Another View: Valley rivers aren’t being singled out

Assemblyman Adam Gray misrepresents his legislation and the State Water Resources Control Board’s efforts to restore the health of San Francisco Bay, the West Coast’s largest estuary, and the rivers that feed into it (“State is unfairly taking water,” Viewpoints, June 10).

The water board is updating water-quality standards for the Bay Delta estuary and all of the rivers that flow into it, which were last meaningfully updated in 1996. It’s true that the first phase focuses on water-quality standards and flows for the Stanislaus, Tuolumne and Merced rivers. So much water has been diverted from these rivers that it has decimated native salmon populations and the fishing jobs that depend on them.

But these rivers are not being singled out, as Gray said.

The state board will set standards for the Sacramento River and other tributaries as well. Moreover, everyone in the watershed will likely be asked to contribute their share, including San Francisco, which diverts water from the Tuolumne River.

Only one-third of the natural flow remains in these rivers in key months – far less than the minimum needed to sustain salmon, according to scientists, fishermen, conservation groups, and the California Department of Fish and Wildlife. The state board’s analysis showed that keeping more water in the rivers could at worst reduce farm revenue and employment by 1.5 percent to 4.5 percent.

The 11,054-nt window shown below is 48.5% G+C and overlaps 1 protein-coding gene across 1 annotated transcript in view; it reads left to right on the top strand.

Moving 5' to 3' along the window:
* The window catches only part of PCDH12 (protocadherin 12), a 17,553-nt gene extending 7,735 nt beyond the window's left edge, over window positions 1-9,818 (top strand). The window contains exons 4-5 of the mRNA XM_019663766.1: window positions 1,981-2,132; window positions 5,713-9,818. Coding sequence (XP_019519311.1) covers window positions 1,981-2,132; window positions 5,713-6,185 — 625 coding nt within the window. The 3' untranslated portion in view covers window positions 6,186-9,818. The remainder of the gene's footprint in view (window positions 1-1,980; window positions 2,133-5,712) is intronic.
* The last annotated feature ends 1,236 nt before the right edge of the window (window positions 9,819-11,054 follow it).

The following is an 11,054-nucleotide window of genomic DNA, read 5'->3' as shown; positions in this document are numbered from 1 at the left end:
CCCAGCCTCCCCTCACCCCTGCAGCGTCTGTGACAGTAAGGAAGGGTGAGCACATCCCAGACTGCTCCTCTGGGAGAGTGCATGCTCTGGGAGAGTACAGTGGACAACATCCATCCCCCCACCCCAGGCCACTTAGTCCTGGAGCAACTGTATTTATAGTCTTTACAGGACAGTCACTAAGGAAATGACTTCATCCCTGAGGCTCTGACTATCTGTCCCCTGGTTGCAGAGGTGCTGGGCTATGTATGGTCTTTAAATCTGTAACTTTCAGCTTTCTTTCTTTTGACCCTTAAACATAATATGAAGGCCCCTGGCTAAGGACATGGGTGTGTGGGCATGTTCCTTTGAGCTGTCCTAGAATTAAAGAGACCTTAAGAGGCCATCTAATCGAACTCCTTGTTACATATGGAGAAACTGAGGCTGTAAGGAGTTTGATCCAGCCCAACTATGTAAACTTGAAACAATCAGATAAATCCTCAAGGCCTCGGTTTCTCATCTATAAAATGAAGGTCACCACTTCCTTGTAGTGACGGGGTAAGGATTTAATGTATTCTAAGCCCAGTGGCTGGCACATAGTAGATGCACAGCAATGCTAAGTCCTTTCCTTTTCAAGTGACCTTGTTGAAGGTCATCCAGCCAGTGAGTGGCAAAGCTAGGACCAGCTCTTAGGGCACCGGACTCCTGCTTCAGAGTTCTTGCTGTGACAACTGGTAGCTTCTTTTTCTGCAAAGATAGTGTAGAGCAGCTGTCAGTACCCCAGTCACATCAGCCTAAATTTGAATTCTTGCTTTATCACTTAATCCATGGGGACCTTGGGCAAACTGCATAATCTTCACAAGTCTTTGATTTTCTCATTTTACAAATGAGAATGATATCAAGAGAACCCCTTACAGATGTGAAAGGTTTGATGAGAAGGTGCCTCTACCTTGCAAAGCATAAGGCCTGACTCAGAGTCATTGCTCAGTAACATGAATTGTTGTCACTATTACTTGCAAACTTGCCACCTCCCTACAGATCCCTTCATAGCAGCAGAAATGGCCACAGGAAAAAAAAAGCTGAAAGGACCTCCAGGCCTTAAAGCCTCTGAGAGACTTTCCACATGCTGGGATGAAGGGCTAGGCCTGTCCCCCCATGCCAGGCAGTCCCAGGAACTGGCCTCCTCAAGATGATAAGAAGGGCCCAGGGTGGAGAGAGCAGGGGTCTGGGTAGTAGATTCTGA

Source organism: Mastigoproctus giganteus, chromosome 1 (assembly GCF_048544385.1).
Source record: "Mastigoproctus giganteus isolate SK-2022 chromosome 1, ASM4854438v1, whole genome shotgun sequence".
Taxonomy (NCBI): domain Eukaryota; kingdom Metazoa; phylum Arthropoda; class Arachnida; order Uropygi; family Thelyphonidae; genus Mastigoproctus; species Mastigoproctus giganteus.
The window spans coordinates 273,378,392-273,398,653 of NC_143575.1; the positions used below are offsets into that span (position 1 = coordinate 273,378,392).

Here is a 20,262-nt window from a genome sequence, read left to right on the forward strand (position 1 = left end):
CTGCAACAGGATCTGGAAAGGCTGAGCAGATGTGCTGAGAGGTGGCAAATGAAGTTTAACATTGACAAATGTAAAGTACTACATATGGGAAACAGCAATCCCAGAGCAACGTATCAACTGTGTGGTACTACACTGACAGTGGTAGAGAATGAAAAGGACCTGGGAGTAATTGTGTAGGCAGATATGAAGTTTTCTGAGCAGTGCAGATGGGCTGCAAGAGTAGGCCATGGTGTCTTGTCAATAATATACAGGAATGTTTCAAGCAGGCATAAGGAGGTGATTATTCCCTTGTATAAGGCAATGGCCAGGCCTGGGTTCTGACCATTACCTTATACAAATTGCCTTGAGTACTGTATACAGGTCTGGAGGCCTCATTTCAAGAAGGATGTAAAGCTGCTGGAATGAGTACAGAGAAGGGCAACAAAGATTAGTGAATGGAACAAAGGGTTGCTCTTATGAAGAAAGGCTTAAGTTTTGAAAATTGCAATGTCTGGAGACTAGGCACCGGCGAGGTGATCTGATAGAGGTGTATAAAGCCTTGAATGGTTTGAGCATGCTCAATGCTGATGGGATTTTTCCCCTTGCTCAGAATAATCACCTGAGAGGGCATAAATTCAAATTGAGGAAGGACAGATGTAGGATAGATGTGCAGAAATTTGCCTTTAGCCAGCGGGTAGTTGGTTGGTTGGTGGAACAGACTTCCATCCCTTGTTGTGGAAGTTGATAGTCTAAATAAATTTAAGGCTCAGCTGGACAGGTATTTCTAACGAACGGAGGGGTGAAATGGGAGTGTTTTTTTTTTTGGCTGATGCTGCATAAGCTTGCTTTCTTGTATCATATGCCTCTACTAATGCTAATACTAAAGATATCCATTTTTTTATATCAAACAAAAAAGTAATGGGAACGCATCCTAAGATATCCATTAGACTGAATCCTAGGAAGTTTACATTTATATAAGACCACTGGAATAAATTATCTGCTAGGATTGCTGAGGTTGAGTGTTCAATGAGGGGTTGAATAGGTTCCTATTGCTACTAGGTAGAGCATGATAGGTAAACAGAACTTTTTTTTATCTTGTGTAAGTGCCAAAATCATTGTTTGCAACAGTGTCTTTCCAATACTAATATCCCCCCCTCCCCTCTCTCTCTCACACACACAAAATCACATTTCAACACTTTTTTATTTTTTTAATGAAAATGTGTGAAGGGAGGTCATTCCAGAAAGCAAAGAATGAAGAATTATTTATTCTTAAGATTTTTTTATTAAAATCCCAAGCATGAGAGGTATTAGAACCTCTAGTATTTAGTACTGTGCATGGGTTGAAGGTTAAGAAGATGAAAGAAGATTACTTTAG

But that doesn’t take into account measures that farmers and cities could take to reduce impacts. For instance, shifting to more efficient drip irrigation could reduce water-supply impacts and increase crop yields.

Existing law already requires the board to consider flow and measures such as habitat restoration to protect water quality for agriculture, cities and the environment. The scientific evidence overwhelmingly demonstrates that we must improve flows, and while restoring habitat is important, it is not a substitute for keeping sufficient, clean water in these rivers. Without improved flows, our native salmon populations – and thousands of fishing jobs – could disappear forever.

Assembly Bill 1242 seeks to limit the board’s ability to fairly balance all users of water, tipping the scales toward agribusiness. His bill would make it harder for the state board to ensure that we leave sufficient water in California’s rivers, attempting to undermine more than a century of state law. The Legislature should reject AB 1242.

Doug Obegi is a staff attorney with the Natural Resources Defense Council.